Beginning at Wallan north of Melbourne

Beginning at Wallan north of Melbourne, the creek flows 70 km until it joins the Yarra river.
A range of aquatic and semi-aquatic living organisms rely on Merri creek as their habitat or drinking supply. Such animals and plants include: fish, Water Rat, Platypus, frogs and other amphibians, waterbirds, microorganisms, reptiles and the various other species that drink water from Merri creek. Replanting by Merri Creek Management Committee and Friends of Merri Creek, a volunteer group has allowed native vegetation to be more abundant.
The quality of water in the creek is regularly monitored to ensure it is safe for consumption for organisms, which protects the habitat. Conducted regularly by water agencies, water quality tests measure pH, chlorine levels, concentration of calcium carbonate and concentration of nitrates. Water quality testing is conducted monthly for Merri creek Fawkner.
1. Measure 40 mL of each water sample into a clean and dry 50 mL beaker.
2. Label each beaker with the sample it contains.
3. For measuring the temperature, place a thermometer into each water sample for one minute and record the temperature in the table in the ‘Results’ section.
4. To conduct the chlorine test, swirl a chlorine strip in the creek water sample three or four times and remove it. Wait for 10 seconds and hold the paper next to the colour chart section for chlorine. Record the total chlorine concentration and free chlorine in the table in the ‘Results’ section. Repeat the procedure using s new strip for each sample.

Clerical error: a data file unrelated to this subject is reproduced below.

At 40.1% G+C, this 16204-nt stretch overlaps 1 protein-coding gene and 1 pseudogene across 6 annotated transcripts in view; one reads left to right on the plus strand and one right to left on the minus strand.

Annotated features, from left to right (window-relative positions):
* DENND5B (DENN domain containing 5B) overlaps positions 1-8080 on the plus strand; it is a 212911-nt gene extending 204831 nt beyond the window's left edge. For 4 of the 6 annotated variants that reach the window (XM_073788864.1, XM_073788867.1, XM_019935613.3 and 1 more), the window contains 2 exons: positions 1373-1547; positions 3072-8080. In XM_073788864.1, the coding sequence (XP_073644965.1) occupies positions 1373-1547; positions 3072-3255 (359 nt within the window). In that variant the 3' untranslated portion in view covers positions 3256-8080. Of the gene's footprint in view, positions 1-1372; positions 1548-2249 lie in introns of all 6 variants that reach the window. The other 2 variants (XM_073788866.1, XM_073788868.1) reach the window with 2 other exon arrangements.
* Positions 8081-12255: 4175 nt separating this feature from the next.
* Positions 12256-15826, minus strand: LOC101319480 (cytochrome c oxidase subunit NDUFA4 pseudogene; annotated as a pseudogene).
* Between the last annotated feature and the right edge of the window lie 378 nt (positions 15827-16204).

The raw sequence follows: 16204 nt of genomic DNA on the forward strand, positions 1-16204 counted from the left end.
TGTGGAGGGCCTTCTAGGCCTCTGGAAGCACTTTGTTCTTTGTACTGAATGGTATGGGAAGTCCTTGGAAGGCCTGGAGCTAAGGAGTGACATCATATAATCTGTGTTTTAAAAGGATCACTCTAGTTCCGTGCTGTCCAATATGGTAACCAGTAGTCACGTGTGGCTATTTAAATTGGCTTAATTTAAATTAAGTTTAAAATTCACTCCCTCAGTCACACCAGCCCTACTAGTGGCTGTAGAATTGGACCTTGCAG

5. To conduct the nitrate test, place the nitrate strip into the creek water sample for two seconds and remove it. Wait one minute and check the test strip against the colours on the chart for nitrate concentration. Record the concentration of nitrate in the results section. Repeat for the other water samples, using a new strip for each sample.
6. To conduct the pH and Concentration of CaCO? (total hardness) in ppm concentration test, use the multi-test strip, dip the entire strip into the creek water sample for one second and remove. Do not shake the excess water from the test strip. Hold the strip level for 30 seconds, compare the total hardness and pH pads to the colour chart on the bottle and record your finding in the ‘Results’ section. Repeat the procedure for the other water samples.
It is necessary to measure the temperature of each sample to ensure a fair test is carried out. If the temperature of each water sample is drastically different, it would cause a different amount of solute to be dissolved, which would produce inaccurate results.